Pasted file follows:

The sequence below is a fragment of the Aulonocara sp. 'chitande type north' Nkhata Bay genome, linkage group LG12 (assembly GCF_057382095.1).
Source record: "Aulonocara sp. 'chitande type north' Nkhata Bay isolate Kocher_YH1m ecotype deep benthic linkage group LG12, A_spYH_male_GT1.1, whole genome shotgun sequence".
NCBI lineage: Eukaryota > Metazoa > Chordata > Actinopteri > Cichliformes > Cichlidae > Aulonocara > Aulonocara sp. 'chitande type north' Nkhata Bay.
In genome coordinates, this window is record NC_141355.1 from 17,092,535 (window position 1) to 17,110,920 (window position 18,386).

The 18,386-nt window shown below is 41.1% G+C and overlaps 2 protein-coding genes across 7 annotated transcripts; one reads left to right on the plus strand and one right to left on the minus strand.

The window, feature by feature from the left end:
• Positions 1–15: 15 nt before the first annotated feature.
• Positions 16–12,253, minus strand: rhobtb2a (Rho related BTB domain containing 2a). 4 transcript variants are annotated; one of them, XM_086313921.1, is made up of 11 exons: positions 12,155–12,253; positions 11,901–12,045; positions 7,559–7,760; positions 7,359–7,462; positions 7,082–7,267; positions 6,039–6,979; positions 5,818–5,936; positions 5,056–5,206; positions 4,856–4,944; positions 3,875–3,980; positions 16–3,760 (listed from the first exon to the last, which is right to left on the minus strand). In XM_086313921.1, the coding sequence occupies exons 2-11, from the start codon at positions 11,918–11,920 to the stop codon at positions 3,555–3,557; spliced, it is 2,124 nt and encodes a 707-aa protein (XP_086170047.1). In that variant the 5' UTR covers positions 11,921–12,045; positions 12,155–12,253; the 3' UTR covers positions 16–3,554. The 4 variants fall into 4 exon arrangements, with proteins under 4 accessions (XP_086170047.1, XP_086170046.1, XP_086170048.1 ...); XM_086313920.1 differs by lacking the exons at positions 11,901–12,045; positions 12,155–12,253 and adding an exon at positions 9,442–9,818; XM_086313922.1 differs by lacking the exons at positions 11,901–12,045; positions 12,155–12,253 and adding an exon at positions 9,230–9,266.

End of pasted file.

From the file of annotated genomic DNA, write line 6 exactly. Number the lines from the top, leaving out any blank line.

The window, feature by feature from the left end: